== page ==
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Guljarkhan Abdul Gafurkhan Sarguro Vs. Husenkhan Vaidkhan Sarguro - Court Judgment

LegalCrystal Citation
SubjectProperty;Civil
CourtMumbai
Decided On
Case NumberCivil Revision Application No. 151 of 1936
Judge
Reported inAIR1937Bom476; (1937)39BOMLR917
AppellantGuljarkhan Abdul Gafurkhan Sarguro
RespondentHusenkhan Vaidkhan Sarguro
Excerpt:
.....void and the property was liable to attachment and sale. the trial court decreed a's suit; but on appeal the appellate court raised an issue as to whether the suit fell under section 53 of the transfer of property act, 1882,-although that point was not taken in the pleadings-, and answering it in the affirmative, held that the suit was not maintainable as it was not instituted in a representative capacity as provided by that section :-;(1) that as the point that this was a suit under section 53 of the transfer of property act was not pleaded, as it ought to have been, under order viii, rule 2, of the civil procedure code, 1908, the lower appellate court was wrong in allowing it to be raised before it;;(2) that a suit filed under order xxi, rule 63, of the code need not necessarily be..........him by opponents nos. 2 and 3. that intervention succeeded, and thereupon the applicant filed a suit for a declaration that the sale-deed on which the opponents based their claim is void, and that the property is liable to be sold. that application was made under order xxi, rule 63. the trial judge decreed the plaintiff's suit, but on appeal the appellate court raised an issue, is this suit under section 53 of the transfer of property act? and held that it was, and that therefore the suit was not maintainable. the judge, therefore, allowed the appeal without going into the merits. now, in the first place, the point that this is a suit under section 53 of the transfer of property act, and should therefore have been by the plaintiff on behalf of himself and all other creditors was not.....
Judgment:

John Beaumont, Kt., C.J.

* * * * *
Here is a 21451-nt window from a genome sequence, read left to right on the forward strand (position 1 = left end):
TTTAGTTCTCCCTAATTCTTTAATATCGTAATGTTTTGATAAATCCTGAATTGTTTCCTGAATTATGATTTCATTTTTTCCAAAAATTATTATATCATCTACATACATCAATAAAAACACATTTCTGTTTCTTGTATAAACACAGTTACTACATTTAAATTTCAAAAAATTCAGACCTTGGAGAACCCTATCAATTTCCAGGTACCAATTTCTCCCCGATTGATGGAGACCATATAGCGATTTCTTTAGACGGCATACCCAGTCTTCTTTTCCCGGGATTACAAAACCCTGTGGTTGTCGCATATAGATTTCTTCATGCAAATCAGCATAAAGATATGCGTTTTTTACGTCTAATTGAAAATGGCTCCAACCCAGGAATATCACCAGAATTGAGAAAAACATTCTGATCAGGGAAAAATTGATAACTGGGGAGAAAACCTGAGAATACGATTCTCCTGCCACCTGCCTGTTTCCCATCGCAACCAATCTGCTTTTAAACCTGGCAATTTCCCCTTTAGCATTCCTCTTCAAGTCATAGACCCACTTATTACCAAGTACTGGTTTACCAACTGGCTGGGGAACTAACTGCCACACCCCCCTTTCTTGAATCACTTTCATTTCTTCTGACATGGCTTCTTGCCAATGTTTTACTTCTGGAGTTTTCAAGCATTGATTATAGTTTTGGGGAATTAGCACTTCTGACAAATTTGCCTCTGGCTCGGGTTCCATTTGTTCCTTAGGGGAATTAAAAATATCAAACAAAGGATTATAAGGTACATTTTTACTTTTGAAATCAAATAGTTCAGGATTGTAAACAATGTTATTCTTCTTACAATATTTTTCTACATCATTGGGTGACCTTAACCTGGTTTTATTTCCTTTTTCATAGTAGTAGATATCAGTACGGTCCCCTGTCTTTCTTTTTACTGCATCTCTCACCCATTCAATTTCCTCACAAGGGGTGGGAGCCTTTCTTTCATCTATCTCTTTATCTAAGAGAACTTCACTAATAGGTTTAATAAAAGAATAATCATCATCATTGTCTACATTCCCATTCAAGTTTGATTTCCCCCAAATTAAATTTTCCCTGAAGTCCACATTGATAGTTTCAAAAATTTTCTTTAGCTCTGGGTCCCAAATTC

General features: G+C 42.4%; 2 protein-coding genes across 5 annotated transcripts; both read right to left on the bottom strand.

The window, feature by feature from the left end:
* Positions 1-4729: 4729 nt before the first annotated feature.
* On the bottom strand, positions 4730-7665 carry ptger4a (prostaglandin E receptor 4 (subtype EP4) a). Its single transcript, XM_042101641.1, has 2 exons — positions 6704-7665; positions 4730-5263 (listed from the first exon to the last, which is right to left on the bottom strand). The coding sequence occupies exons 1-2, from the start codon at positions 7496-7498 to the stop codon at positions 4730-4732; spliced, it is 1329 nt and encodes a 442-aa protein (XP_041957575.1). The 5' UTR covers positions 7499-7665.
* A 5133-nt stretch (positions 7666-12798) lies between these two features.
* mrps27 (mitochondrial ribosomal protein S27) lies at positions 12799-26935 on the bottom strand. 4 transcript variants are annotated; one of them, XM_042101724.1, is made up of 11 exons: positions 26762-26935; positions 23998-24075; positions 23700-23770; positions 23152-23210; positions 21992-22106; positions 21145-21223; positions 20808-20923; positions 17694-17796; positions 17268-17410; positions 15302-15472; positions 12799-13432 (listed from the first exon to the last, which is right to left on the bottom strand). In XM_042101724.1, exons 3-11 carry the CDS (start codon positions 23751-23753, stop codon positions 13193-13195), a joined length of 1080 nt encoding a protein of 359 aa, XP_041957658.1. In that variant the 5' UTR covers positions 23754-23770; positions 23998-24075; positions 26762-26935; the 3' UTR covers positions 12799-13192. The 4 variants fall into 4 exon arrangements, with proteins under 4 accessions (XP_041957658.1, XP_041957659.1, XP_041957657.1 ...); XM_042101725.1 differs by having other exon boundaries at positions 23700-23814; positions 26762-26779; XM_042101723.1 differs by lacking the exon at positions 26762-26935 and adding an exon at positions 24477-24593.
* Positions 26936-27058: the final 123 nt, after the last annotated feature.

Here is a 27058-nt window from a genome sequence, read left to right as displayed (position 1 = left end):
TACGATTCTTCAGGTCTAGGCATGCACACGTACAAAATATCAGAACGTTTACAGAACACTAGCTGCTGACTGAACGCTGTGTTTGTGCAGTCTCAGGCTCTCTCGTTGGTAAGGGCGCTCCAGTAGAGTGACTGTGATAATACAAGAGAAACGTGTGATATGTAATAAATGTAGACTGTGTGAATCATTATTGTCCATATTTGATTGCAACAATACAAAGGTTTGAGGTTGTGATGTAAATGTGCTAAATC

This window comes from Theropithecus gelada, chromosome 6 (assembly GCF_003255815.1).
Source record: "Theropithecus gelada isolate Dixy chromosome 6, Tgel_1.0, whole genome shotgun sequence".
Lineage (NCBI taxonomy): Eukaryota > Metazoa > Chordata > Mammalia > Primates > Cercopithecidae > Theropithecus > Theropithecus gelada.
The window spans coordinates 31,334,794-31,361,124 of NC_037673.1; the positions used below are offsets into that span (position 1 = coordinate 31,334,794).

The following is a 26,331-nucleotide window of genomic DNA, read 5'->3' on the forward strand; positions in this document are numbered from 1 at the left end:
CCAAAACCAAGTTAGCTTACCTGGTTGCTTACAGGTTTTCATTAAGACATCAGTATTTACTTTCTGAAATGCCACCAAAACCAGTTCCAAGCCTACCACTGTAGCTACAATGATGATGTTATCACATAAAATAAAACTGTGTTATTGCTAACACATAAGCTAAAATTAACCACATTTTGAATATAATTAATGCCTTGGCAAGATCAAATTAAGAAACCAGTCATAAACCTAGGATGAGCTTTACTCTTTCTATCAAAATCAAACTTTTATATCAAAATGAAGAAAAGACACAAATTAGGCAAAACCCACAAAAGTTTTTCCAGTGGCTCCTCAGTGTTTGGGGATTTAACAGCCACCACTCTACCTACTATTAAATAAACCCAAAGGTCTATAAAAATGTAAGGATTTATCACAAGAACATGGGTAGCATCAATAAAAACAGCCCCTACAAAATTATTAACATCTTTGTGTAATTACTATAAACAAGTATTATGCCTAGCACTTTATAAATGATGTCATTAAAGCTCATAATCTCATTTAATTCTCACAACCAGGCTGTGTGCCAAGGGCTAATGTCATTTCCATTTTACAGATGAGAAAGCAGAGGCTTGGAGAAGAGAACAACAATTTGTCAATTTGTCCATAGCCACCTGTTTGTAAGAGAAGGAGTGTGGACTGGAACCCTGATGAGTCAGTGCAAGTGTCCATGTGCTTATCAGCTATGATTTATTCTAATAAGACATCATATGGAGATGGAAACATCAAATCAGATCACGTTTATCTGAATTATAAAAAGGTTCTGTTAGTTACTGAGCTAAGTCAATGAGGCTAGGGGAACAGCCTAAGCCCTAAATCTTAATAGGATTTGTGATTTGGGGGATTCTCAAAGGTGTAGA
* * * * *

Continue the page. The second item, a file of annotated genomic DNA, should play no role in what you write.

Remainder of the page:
1. This is an application in revision against an order made in appeal by the First Class Subordinate Judge of Ratnagiri. The position is that the present applicant obtained a money decree against opponents Nos. 2 and 3, which he applied to execute, and opponent No. 1 intervened on the ground that the property had been sold to. him by opponents Nos. 2 and 3. That intervention succeeded, and thereupon the applicant filed a suit for a declaration that the sale-deed on which the opponents based their claim is void, and that the property is liable to be sold. That application was made under Order XXI, Rule 63. The trial Judge decreed the plaintiff's suit, but on appeal the appellate Court raised an issue, Is this suit under Section 53 of the Transfer of Property Act? and held that it was, and that therefore the suit was not maintainable. The Judge, therefore, allowed the appeal without going into the merits. Now, in the first place, the point that this is a suit under Section 53 of the Transfer of Property Act, and should therefore have been by the plaintiff on behalf of himself and all other creditors was not pleaded, as it ought to have been, under Order VIII, Rule 2, and that being so, I think that the lower appellate Court ought not to have allowed the point to be raised. I may say, however, that I am by no means satisfied that a suit brought under Order 'XXI, Rule 63, by the judgment-creditor, must in all cases be filed on behalf of the plaintiff and all other creditors, notwithstanding a note to that effect in Sir Dinshah Mulla's book on the Transfer of Property Act. I do not see why the creditor should be compelled to prove that the document was made with intent to defeat and delay creditors generally, if he only wants a declaration in a limited form that the transfer is void as against him. Such a declaration would leave the transferee entitled to any balance of the proceeds of sale after satisfying the execution creditor, and it may well be that the declaration made in this Case by the trial Court was unnecessarily wide, and should have been confined to the interest only of the plaintiff. However, that is a point which the lower appellate Court can deal with when it disposes of the appeal on the merits. In my opinion the lower appellate Court was wrong in allowing the appeal on. the preliminary point. The decree of the lower appellate Court is set aside, and the case will be sent back to the lower appellate Court to be dealt with on the merits on the footing that the suit is well-constituted. The respondents must pay the costs of this application.


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